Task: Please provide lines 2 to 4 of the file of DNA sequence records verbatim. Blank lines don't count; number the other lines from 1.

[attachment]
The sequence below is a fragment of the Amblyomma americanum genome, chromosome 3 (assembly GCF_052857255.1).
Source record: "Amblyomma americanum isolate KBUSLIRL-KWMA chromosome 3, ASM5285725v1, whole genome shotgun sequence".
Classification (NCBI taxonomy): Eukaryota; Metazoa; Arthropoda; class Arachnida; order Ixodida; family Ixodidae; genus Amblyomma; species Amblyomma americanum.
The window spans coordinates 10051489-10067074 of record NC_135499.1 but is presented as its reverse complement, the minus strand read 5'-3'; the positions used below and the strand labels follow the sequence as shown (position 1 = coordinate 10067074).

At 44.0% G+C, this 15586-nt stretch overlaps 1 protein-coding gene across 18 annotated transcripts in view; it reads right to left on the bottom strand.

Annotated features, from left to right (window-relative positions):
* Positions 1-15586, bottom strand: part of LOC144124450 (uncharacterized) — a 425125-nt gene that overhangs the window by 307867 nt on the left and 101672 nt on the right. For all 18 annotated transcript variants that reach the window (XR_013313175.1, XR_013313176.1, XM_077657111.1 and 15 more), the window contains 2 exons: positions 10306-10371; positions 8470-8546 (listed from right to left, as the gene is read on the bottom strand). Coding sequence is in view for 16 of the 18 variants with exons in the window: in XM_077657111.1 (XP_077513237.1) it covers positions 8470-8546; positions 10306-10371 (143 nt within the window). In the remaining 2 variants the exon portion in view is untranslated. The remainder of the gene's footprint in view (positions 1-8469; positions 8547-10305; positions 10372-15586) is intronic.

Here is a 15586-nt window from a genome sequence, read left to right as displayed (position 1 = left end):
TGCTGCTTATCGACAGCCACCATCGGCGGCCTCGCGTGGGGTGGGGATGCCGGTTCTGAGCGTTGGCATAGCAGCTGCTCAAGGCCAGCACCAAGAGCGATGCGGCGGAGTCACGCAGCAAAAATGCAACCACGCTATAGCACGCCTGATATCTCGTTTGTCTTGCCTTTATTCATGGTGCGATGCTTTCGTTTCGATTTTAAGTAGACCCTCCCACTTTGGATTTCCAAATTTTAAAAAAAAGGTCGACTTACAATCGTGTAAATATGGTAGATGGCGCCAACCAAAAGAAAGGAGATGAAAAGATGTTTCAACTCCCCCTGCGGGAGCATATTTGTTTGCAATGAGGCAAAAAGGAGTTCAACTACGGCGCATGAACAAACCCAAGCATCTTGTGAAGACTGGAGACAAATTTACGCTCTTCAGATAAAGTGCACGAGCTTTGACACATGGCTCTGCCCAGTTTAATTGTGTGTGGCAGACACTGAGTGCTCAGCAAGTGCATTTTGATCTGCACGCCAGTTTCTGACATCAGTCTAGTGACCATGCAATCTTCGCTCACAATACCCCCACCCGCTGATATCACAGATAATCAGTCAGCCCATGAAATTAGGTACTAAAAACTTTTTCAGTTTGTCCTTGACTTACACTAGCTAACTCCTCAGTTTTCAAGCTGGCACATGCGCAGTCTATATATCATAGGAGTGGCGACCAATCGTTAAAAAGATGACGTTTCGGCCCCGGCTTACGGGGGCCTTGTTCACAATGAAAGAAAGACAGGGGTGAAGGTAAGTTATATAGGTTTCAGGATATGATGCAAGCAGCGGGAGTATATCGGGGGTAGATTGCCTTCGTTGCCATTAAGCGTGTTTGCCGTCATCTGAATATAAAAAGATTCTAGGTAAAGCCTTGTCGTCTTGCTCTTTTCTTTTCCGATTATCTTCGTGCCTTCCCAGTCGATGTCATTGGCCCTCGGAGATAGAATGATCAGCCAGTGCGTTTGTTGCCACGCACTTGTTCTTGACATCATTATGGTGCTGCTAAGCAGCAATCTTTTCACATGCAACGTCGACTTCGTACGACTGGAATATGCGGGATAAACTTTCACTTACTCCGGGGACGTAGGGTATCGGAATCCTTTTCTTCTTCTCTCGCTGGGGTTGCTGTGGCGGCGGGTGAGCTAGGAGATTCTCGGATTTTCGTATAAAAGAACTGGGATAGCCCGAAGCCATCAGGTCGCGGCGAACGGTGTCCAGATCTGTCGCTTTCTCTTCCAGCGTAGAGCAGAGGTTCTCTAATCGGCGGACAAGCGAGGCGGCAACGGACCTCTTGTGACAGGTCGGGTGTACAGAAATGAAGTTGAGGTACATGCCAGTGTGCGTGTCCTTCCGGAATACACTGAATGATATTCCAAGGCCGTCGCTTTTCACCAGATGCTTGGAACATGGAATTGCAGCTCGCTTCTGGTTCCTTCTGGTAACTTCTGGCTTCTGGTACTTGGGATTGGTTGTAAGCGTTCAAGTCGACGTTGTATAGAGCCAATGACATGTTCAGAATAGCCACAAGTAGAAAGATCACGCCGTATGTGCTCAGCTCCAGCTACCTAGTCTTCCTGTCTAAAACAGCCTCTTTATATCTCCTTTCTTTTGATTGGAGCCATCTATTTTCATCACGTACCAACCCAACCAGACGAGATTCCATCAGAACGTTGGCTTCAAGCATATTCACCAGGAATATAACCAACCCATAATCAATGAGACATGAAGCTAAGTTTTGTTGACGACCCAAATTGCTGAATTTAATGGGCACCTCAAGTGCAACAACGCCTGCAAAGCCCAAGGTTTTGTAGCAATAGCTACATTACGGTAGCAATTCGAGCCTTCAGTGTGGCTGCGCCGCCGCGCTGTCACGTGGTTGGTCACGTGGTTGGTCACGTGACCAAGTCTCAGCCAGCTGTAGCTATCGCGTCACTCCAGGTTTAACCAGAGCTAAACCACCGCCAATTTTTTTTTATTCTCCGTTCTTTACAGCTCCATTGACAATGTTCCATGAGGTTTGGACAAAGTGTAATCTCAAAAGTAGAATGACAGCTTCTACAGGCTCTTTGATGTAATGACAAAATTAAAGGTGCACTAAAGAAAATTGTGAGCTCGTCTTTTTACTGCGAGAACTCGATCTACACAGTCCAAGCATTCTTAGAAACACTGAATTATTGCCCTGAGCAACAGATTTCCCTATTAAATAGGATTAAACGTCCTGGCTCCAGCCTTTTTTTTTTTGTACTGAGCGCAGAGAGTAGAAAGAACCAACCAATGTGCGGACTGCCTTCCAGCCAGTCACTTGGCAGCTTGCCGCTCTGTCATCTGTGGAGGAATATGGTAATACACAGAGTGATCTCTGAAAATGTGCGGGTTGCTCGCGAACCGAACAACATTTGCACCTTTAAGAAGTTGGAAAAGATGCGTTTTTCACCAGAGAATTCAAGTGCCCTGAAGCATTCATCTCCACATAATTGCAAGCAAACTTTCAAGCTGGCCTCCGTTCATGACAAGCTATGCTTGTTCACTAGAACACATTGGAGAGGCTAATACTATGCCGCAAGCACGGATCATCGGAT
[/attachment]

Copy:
Source record: "Amblyomma americanum isolate KBUSLIRL-KWMA chromosome 3, ASM5285725v1, whole genome shotgun sequence".
Classification (NCBI taxonomy): Eukaryota; Metazoa; Arthropoda; class Arachnida; order Ixodida; family Ixodidae; genus Amblyomma; species Amblyomma americanum.
The window spans coordinates 10051489-10067074 of record NC_135499.1 but is presented as its reverse complement, the minus strand read 5'-3'; the positions used below and the strand labels follow the sequence as shown (position 1 = coordinate 10067074).